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Bevly v. United States

United States District Court, E.D. Missouri, Eastern Division

November 23, 2016

MARLIN BEVLY, Petitioner,
v.
UNITED STATES OF AMERICA, Respondent.

          MEMORANDUM AND ORDER

          E. RICHARD WEBBER SENIOR UNITED STATES DISTRICT JUDGE

         This matter is before the Court on Petitioner Marlin Bevly's Motion to Correct Sentence under 28 U.S.C. § 2255 [ECF No. 1].

         I. BACKGROUND

         On February 21, 2008, Petitioner Marlin Bevly (“Petitioner”) was indicted for the federal offense of being a felon in possession of a firearm in violation of 18 U.S.C. § 922(g)(1). On May 23, 2008, Petitioner pled guilty to the charge.

         To determine Petitioner's sentence, the Court used the 2007 Guidelines Manual and calculated Petitioner's base offense level under § 2K2.1(a)(4)(A) at 20. Four levels were added pursuant to § 2K2.1(b)(6), because Petitioner possessed the firearm in connection with another felony offense. He received a ten-level increase as an Armed Career Criminal, because he had a conviction with six separate counts of Robbery in the First Degree, and two counts of Robbery in the Second Degree. He received a three-level reduction for acceptance of responsibility. His total offense level was 31, and his criminal history category was VI. The guideline range was 188 to 235 months. The statutory minimum of imprisonment was fifteen years, and the maximum term was life, with a term of supervised release not to exceed five years.

         On August 7, 2008, the Court sentenced Petitioner to 180 months imprisonment, and a five-year term of supervised release. After the United States Supreme Court decided Johnson v. United States, 135 S.Ct. 2251 (2015), Petitioner filed the present motion to correct his sentence asserting he is no longer an armed career criminal in light of the Supreme Court's decision in Johnson.

         II. ANALYSIS

         Petitioner asserts the Missouri offenses of Robbery in the First Degree and Robbery in the Second Degree no longer qualify as violent felonies for purposes of the Armed Career Criminal Act (“ACCA”), because they no longer qualify as crimes of violence under the “force clause” of the ACCA. The United States argues Petitioner does not qualify for Johnson relief, because he was not sentenced under the residual clause of the ACCA, which was deemed unconstitutional by the Supreme Court in Johnson, and even if he was eligible, Robbery in the First Degree and Second Degree qualify as violent felonies.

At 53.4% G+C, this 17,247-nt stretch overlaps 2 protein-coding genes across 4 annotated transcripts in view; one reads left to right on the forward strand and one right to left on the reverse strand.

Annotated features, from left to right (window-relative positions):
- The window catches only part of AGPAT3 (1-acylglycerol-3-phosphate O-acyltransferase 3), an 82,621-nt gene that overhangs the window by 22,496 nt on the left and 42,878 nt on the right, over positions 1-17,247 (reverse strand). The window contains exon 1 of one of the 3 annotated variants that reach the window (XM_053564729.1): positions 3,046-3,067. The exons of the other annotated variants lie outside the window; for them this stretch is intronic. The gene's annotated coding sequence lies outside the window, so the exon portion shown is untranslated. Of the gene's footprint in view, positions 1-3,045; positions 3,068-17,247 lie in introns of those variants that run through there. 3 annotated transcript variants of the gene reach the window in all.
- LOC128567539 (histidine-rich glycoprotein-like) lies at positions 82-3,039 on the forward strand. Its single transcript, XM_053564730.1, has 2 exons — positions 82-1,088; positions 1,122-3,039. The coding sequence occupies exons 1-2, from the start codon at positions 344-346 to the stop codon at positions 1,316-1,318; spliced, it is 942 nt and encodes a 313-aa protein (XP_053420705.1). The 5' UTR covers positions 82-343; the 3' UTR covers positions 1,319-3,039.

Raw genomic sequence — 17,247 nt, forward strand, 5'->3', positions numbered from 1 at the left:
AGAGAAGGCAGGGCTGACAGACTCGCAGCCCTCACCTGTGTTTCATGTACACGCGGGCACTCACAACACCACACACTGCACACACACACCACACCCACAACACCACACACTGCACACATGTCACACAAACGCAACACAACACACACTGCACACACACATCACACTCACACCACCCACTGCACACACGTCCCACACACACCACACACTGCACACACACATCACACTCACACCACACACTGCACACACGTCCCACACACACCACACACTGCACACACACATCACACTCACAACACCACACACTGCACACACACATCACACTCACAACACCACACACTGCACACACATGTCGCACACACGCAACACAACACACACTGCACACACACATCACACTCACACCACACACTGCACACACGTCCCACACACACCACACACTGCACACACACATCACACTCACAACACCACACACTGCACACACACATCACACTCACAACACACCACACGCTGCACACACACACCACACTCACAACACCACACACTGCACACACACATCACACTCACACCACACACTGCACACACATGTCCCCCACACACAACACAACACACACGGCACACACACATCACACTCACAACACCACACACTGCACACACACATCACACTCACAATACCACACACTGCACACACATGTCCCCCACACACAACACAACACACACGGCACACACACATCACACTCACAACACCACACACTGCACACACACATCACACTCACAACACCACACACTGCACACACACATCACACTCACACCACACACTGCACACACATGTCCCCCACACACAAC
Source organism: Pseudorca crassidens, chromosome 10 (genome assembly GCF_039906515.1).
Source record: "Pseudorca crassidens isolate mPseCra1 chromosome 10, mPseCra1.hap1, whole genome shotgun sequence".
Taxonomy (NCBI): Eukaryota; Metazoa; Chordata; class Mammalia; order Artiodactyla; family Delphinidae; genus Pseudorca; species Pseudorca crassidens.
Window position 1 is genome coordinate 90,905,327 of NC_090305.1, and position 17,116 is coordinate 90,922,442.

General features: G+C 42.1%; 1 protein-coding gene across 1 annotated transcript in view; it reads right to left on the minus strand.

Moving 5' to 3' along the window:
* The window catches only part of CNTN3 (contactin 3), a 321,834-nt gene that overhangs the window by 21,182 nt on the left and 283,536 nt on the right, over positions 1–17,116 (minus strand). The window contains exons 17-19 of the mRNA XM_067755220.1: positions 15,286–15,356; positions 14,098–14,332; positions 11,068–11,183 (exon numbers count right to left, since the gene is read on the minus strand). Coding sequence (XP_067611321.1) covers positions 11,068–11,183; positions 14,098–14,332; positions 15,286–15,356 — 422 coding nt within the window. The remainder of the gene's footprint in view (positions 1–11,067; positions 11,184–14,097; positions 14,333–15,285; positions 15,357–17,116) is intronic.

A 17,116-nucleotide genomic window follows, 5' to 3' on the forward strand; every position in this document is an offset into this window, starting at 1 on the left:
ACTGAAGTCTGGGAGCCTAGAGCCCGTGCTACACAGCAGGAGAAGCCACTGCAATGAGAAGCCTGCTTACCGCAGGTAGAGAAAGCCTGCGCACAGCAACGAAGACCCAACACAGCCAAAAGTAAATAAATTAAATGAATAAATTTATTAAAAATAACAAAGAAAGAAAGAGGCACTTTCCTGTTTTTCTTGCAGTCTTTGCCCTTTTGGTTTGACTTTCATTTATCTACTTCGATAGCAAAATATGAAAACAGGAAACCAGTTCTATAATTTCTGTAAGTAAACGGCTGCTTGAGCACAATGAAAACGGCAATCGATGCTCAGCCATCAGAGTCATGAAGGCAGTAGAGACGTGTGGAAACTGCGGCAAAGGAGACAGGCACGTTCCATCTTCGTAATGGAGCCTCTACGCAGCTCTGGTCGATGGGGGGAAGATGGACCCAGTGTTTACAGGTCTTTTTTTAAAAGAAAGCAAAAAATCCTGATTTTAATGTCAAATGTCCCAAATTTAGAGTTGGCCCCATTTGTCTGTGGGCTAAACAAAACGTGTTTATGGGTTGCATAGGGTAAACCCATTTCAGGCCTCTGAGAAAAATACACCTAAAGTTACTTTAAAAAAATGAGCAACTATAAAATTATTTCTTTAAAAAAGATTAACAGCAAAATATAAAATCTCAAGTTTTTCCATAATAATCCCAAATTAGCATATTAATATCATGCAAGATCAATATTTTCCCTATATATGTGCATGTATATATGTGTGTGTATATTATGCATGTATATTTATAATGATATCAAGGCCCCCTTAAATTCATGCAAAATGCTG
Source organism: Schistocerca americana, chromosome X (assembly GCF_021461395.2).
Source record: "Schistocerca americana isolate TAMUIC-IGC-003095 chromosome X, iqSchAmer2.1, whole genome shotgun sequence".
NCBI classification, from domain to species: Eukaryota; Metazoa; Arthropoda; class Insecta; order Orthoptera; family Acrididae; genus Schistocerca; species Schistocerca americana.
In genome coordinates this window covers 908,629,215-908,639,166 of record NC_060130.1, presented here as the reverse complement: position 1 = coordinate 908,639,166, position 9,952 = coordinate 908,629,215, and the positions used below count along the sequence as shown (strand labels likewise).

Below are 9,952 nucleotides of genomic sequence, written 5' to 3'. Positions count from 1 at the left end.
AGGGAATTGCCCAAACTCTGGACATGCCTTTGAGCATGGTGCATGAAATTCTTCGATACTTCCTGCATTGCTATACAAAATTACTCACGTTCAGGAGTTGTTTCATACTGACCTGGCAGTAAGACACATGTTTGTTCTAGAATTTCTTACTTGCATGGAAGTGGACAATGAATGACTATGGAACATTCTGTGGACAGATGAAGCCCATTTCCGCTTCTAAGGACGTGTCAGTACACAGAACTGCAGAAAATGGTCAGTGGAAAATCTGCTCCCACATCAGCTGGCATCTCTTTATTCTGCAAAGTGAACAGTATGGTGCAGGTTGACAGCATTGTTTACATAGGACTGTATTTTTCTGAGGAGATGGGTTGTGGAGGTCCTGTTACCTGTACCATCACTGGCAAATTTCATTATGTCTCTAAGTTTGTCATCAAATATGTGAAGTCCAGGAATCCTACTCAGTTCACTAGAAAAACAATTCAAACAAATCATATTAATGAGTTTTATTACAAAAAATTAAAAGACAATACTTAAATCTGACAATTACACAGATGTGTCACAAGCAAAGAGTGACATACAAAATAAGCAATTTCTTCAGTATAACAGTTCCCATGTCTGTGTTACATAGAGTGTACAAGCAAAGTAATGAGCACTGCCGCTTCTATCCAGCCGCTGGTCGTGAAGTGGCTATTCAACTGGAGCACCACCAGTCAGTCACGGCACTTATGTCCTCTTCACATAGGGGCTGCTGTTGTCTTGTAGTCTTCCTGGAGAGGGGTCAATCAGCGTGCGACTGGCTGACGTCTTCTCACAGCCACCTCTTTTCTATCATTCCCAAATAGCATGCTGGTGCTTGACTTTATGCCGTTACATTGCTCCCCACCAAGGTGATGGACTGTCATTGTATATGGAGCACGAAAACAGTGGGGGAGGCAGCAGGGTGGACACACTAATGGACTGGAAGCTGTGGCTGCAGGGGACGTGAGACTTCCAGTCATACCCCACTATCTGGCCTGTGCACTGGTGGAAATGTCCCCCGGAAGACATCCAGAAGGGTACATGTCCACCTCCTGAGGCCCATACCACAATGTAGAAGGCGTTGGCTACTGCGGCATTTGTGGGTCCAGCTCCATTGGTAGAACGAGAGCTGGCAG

A. Johnson Relief

         In Johnson, the Supreme Court determined the residual clause in the definition of “violent felony” in the ACCA was unconstitutionally vague. 135 S.Ct. 2551 (2015). In United States v. Welch, the Supreme Court ruled Johnson was a substantive new rule, retroactive on collateral review. 136 S.Ct. 1257 (2016). Therefore, any defendants who were determined to be Armed Career Criminals under the residual clause of the ACCA may seek collateral review of their sentences within one year of the Supreme Court's Johnson decision. The United States asserts Petitioner does not qualify for collateral review under Johnson because he was not sentenced under the residual clause.

         The Court cannot determine whether Petitioner was sentenced under the residual clause of the ACCA. The presentence report filed at the time of his sentencing does not indicate under which clause he received the ACCA enhancement. The Statement of Reasons adopts the presentence report without change. In a situation where the Court cannot determine under what clause the prior offenses were determined to be predicate offenses, the better approach is for the Court to find relief is available, because the Court may have relied on the unconstitutional residual clause. See Johnson v. United States, No. 4:16-CV-00649-NKL, 2016 WL 6542860 at *2 (W.D. Mo. Nov. 3, 2016). Therefore, the Court will determine whether Petitioner's prior convictions qualify as predicate offenses under the remaining clauses of the ACCA.

         B. Robbery in the First Degree

         The ACCA defines “violent felony” as:

. . . any crime punishable by imprisonment for a term exceeding one year, . . . that (i) has an element the use, attempted use, or threatened use of physical force against the person of another, or (ii) is burglary, arson, extortion, involves use of explosives, or otherwise involves conduct ...

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